By Juliet Bennett Rylah
WEST HOLYWOOD — City officials are encouraging residents to offer feedback on a future rail line expansion that would connect the city to Los Angeles International Airport, Hollywood and destinations in between.
Currently, there is no light rail service in West Hollywood. The B (Red) Line runs from Union Station to Hollywood Boulevard and Highland Avenue before heading to Universal City and North Hollywood. The D (Purple) Line travels from Union Station to Wilshire Boulevard and Western Avenue in Koreatown, though its expansion will ultimately run through Mid-City, Beverly Hills and Century City to Westwood.
West Hollywood’s shot at train service comes from the Crenshaw/LAX Transit Project, currently slated for completion sometime in 2021. The initial project provides rail service from the Metro E (Expo) Line Station at Crenshaw and Exposition boulevards to the Metro C (Green) Line Aviation/LAX Station at Aviation Boulevard and the Century (105) Freeway in El Segundo. An additional airport connector station will take riders directly to LAX’s future automated people mover, thus making it easier to use public transit to catch a flight.
The future Northern Extension of the Crenshaw/LAX project would provide even greater mobility, connecting the Crenshaw/LAX line to the Purple and Red lines, possibly looping in several West Hollywood stops as well.
After public input and analysis, the Los Angeles County Metropolitan Transportation Authority settled on three possible routes for the Northern Extension.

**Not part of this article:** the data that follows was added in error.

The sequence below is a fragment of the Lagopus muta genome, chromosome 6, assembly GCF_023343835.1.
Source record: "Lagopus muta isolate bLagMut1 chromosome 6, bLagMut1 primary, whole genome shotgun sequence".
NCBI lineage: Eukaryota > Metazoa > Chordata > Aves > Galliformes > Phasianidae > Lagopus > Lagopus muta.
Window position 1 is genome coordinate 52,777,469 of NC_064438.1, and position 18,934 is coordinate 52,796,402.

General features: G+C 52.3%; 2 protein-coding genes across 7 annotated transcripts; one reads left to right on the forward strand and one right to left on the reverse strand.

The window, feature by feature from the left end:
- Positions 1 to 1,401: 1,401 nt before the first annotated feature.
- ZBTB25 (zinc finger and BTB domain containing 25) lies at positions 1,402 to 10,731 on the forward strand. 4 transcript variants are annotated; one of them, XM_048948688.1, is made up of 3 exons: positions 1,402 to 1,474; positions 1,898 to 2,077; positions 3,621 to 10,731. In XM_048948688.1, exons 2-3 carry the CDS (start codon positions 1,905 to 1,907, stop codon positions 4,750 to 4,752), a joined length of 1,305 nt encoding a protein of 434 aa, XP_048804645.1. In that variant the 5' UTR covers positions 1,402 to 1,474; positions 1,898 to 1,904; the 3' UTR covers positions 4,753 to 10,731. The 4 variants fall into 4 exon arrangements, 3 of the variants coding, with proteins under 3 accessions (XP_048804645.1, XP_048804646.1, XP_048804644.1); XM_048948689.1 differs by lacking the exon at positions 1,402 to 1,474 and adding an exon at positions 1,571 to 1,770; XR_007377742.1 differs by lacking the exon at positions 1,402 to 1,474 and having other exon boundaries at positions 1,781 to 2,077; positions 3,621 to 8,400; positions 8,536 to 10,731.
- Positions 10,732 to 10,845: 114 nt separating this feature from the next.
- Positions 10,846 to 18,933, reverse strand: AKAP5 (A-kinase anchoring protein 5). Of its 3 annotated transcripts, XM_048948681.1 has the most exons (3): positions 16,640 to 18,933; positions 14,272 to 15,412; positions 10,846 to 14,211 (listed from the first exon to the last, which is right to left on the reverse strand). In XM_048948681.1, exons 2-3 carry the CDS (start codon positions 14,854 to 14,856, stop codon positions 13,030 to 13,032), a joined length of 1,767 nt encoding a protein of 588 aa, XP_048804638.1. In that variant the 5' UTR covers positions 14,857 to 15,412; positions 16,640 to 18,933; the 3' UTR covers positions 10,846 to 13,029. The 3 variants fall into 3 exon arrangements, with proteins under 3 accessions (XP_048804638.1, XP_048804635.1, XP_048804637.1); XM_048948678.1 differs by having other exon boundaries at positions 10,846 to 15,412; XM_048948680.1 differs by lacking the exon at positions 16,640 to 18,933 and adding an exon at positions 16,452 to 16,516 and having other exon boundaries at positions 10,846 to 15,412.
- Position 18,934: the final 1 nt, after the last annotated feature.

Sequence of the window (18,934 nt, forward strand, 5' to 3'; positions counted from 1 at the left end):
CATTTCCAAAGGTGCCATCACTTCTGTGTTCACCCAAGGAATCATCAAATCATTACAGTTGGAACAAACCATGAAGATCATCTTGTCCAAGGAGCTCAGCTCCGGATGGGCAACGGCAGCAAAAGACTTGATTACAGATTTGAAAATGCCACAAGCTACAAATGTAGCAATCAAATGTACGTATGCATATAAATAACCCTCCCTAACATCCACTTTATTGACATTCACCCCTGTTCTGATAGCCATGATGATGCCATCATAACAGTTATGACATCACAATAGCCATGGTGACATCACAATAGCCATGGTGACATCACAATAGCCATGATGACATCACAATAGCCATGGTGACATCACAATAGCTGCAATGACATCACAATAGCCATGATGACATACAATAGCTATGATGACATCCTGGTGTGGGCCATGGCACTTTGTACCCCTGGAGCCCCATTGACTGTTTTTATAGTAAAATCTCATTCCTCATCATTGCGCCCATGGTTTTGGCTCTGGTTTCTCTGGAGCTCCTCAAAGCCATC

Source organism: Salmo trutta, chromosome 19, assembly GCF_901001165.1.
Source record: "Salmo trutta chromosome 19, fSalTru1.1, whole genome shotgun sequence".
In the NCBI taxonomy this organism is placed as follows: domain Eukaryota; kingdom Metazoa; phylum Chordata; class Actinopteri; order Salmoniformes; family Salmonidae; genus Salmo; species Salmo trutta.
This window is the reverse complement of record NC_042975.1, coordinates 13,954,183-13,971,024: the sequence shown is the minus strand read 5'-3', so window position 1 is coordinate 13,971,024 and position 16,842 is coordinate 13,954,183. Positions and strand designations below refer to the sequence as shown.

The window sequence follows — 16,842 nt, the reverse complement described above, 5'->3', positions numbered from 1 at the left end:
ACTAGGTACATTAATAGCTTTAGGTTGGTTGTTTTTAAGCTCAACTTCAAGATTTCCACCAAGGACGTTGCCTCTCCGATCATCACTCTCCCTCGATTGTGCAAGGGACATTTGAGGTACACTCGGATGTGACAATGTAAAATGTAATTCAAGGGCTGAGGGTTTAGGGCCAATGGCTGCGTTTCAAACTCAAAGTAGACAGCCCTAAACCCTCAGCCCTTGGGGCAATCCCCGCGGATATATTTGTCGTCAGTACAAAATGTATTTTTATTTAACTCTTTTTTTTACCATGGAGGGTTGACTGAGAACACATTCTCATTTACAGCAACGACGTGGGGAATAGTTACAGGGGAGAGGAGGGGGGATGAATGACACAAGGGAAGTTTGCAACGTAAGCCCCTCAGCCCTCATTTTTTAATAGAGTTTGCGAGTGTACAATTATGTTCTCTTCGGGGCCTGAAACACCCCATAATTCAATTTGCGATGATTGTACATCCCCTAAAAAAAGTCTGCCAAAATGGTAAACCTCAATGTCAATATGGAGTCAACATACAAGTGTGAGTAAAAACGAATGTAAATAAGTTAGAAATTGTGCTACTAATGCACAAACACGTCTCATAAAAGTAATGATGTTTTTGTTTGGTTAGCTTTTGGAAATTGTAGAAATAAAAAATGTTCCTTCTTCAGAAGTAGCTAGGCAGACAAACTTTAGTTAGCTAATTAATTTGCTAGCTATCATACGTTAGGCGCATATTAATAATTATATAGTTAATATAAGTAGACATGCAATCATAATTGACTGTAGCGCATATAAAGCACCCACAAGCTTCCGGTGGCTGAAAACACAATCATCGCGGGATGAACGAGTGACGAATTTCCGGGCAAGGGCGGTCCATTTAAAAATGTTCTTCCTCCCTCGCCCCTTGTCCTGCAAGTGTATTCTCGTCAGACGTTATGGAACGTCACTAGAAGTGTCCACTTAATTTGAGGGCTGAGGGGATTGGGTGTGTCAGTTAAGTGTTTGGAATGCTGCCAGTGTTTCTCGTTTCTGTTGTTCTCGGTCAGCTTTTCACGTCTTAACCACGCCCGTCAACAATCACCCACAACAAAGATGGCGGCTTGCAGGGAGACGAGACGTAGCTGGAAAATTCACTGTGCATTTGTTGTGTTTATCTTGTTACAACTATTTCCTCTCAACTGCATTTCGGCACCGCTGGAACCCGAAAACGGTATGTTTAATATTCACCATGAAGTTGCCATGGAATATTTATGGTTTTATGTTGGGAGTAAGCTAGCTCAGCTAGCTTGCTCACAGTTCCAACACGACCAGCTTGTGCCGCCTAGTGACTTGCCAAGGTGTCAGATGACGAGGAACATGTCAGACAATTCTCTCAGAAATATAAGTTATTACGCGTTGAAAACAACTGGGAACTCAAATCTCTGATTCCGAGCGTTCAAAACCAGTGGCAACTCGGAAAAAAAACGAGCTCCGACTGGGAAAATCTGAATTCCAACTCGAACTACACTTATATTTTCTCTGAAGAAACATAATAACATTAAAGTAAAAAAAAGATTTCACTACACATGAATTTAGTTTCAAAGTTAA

The La Brea route would traverse up La Brea Avenue to the Hollywood/Highland station.
The Fairfax route would move along San Vicente Boulevard to Fairfax Avenue, then turn east on Santa Monica Boulevard to Hollywood/Highland.
The Fairfax-San Vicente alternative is the longest route, and the one the city of West Hollywood wants. It would follow the Fairfax route until Beverly Boulevard, then head west to serve the Cedar-Sinai Medical Center and the Beverly Center, then loop in the Pacific Design Center and West Hollywood’s nightlife district on the way to Hollywood/Highland.
An additional stop for all three routes could include the Hollywood Bowl. Estimated ridership is 90,000 passengers per day, who could get from Torrance to Hollywood in about an hour, regardless of traffic.
Over $2 billion in funding for the project would come from Measure M, passed by voters in 2016, for a projected completion date in 2047. However, the MTA is looking for ways to complete the project sooner, and West Hollywood says it and its partners, including the West Hollywood Advocates for Metro Rail (WHAM) and All on Board coalitions, have a proposal that could see the project complete in 2028.
West Hollywood and its residents’ interest in the project would likely depend heavily on which route the MTA choses. In 2019, the West Hollywood City Council requested in 2019 that the majority of its $160 million West Side Measure M Sub Regional Equity Program be allocated to the expansion, and conducted a survey in early 2020 that found 80% of the 546 residents surveyed were in favor of the project. Of those, 73% were in favor of the City offering funding.
The MTA is hosting a series of two-hour virtual scoping meetings to determine what to include in its forthcoming environmental impact report, which will consider benefits, cost, feasibility, community impact and possible mitigations, as well as which route it will propose the MTA’s Board of Directors.
The remaining Zoom sessions are at 6 p.m. May 6 and at 10 a.m. May 8.
More information and Zoom links are available at www.weho.org/rail. Residents who can’t make either meeting but who still want to offer comment can email the MTA at email@example.com or call the project hotline at (213) 418-3093.
Juliet Bennett Rylah is a freelance reporter who covers Hollywood and West Hollywood. She can be reached at firstname.lastname@example.org.